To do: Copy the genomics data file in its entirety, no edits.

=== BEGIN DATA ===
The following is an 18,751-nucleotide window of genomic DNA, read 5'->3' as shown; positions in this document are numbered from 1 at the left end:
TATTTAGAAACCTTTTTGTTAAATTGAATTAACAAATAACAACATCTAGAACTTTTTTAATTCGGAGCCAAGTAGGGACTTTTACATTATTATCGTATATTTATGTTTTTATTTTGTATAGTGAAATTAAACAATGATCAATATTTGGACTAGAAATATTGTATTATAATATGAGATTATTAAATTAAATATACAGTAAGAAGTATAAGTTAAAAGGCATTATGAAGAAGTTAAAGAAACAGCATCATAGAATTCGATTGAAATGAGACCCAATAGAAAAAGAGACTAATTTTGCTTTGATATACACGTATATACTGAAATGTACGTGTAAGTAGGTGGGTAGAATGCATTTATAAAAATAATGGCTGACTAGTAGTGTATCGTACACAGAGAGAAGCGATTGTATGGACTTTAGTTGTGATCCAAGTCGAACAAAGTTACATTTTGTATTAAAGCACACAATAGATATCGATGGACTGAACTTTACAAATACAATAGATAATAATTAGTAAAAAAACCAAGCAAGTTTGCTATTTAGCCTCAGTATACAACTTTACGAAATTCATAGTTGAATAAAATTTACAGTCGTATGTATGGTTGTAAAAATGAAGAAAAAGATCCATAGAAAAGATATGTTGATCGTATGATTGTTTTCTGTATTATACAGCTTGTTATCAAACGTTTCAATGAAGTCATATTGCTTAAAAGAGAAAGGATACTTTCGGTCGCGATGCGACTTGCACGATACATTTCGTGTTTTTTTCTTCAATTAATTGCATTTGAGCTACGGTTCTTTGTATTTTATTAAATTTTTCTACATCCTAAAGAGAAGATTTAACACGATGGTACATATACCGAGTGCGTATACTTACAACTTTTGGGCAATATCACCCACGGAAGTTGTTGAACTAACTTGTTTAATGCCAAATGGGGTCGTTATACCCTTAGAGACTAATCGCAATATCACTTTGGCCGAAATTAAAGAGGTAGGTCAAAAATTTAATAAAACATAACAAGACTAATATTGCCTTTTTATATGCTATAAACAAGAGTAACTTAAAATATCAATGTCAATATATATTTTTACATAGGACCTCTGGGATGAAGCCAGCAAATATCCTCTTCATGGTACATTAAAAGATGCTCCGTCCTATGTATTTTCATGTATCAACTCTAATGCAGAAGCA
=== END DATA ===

The following is an 18,751-nucleotide window of genomic DNA, read 5'->3' as shown; positions in this document are numbered from 1 at the left end:
TATTTAGAAACCTTTTTGTTAAATTGAATTAACAAATAACAACATCTAGAACTTTTTTAATTCGGAGCCAAGTAGGGACTTTTACATTATTATCGTATATTTATGTTTTTATTTTGTATAGTGAAATTAAACAATGATCAATATTTGGACTAGAAATATTGTATTATAATATGAGATTATTAAATTAAATATACAGTAAGAAGTATAAGTTAAAAGGCATTATGAAGAAGTTAAAGAAACAGCATCATAGAATTCGATTGAAATGAGACCCAATAGAAAAAGAGACTAATTTTGCTTTGATATACACGTATATACTGAAATGTACGTGTAAGTAGGTGGGTAGAATGCATTTATAAAAATAATGGCTGACTAGTAGTGTATCGTACACAGAGAGAAGCGATTGTATGGACTTTAGTTGTGATCCAAGTCGAACAAAGTTACATTTTGTATTAAAGCACACAATAGATATCGATGGACTGAACTTTACAAATACAATAGATAATAATTAGTAAAAAAACCAAGCAAGTTTGCTATTTAGCCTCAGTATACAACTTTACGAAATTCATAGTTGAATAAAATTTACAGTCGTATGTATGGTTGTAAAAATGAAGAAAAAGATCCATAGAAAAGATATGTTGATCGTATGATTGTTTTCTGTATTATACAGCTTGTTATCAAACGTTTCAATGAAGTCATATTGCTTAAAAGAGAAAGGATACTTTCGGTCGCGATGCGACTTGCACGATACATTTCGTGTTTTTTTCTTCAATTAATTGCATTTGAGCTACGGTTCTTTGTATTTTATTAAATTTTTCTACATCCTAAAGAGAAGATTTAACACGATGGTACATATACCGAGTGCGTATACTTACAACTTTTGGGCAATATCACCCACGGAAGTTGTTGAACTAACTTGTTTAATGCCAAATGGGGTCGTTATACCCTTAGAGACTAATCGCAATATCACTTTGGCCGAAATTAAAGAGGTAGGTCAAAAATTTAATAAAACATAACAAGACTAATATTGCCTTTTTATATGCTATAAACAAGAGTAACTTAAAATATCAATGTCAATATATATTTTTACATAGGACCTCTGGGATGAAGCCAGCAAATATCCTCTTCATGGTACATTAAAAGATGCTCCGTCCTATGTATTTTCATGTATCAACTCTAATGCAGAAGCA